Maria Tatar Lecture Explores 'The Mysteries of Beauty and Horror in Fairy Tales', Held At McDaniel College 11/17
Maria Tatar, the John L. Loeb Professor of Germanic Languages and Literatures and chairwoman of the Forklore and Mythology program at Harvard University, will discuss "The Mysteries of Beauty and Horror in Fairy Tales," at 7 p.m. Nov. 17 in McDaniel Lounge.
The lecture is free and open to the public. For more information, call (410) 857-2294.
Tatar's talk will focus on how words act as wands, producing moments of incandescent beauty and spine-chilling horror. The shock effects of beauty and horror draw readers and listeners into radiant worlds that reveal the expressive intensity of mere words.
A well-respected expert on fairy tales and one of the most published authors in that field, Tatar is the author of Enchanted Hunters: The Power of Stories in Childhood; Secrets Beyond the Door: The Story of Bluebeard and His Wives; and Off with Their Heads! Fairy Tales and the Culture of Childhood. She also wrote, The Hard Facts of the Grimms' Fairy Tales; Spellbound: Studies on Mesmerism and Literature; and Lustmord: Sexual Violence in Weimar Germany, which explores the theme of sexual violence in the literature, film, and art of the Weimar period in Germany.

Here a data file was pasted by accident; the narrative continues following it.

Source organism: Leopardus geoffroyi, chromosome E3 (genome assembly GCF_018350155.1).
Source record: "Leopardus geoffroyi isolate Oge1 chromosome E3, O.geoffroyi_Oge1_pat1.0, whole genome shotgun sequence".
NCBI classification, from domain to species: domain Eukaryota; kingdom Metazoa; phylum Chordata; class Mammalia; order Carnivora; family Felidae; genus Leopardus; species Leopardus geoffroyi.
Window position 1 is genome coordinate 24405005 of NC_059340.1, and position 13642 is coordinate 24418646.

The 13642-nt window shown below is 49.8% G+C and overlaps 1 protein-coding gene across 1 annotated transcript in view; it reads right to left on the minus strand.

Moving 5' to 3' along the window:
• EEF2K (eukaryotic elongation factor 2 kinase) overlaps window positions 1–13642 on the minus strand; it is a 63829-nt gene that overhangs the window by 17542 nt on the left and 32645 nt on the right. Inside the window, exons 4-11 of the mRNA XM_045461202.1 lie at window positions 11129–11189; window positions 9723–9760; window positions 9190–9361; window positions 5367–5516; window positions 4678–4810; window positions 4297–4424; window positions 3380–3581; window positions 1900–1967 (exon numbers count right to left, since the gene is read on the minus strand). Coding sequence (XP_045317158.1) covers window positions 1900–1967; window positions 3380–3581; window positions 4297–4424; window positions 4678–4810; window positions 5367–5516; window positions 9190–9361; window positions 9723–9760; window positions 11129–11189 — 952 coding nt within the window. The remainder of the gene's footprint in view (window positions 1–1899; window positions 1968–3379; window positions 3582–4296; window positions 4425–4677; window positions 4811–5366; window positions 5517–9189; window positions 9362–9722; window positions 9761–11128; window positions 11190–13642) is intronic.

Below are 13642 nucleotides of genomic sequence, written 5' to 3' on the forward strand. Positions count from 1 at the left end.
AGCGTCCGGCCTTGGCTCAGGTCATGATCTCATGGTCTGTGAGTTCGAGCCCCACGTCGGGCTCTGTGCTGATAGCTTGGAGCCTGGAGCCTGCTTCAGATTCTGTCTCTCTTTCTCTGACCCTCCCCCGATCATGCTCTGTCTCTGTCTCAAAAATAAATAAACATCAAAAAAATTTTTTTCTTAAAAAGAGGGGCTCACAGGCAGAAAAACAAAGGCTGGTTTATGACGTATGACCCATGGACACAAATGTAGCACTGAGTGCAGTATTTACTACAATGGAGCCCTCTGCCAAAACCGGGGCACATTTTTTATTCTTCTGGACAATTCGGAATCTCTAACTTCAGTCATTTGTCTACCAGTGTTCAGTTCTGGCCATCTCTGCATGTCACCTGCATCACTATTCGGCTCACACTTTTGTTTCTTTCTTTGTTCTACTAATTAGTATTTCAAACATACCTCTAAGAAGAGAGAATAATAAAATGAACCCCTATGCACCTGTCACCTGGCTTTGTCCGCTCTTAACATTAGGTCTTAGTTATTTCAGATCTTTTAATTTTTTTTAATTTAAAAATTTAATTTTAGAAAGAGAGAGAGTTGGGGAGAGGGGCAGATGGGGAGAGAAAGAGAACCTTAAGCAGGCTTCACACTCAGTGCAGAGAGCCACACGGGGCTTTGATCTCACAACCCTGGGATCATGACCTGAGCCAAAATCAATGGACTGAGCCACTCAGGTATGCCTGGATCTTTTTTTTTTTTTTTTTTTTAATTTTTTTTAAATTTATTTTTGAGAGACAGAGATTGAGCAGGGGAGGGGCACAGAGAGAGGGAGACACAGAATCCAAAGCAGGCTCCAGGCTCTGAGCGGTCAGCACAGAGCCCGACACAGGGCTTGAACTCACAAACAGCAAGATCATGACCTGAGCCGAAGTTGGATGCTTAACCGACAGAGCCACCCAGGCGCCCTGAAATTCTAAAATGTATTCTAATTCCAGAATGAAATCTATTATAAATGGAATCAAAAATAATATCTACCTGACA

Tatar has edited several anthologies, including Grimms' Grimmest, Never-ending Stories: Toward a Critical Narratology, The Classic Fairy Tales, and the Annotated Hans Christian Andersen.
She has written about the cultural impact of mesmerist theories and practices of 19th- and 20th-century literature and has published articles in numerous newspapers and magazines, including the New York Times, the Globe and Mail, and the Los Angeles Times.
At Harvard, she teaches courses in the areas of folklore, children's literature, and German cultural studies. She served as Dean for the Humanities from 2003-2006.
Tatar earned her Ph.D. and master's degrees from Princeton University, and her bachelor's degree from Denison University.
McDaniel College, a private four-year college of the liberal arts and sciences, was founded in 1867 as Western Maryland College. Students pursue more than 60 programs of study, including dual majors and student-designed majors. The 1,700 undergraduates and 1,300 graduate students receive personal attention and take advantage of leadership opportunities in the close-knit community, where the average class size is 17 and professors are dedicated mentors. The 160-acre campus is located in Westminster, Md., 30 miles northwest of Baltimore and 56 miles north of Washington, D.C.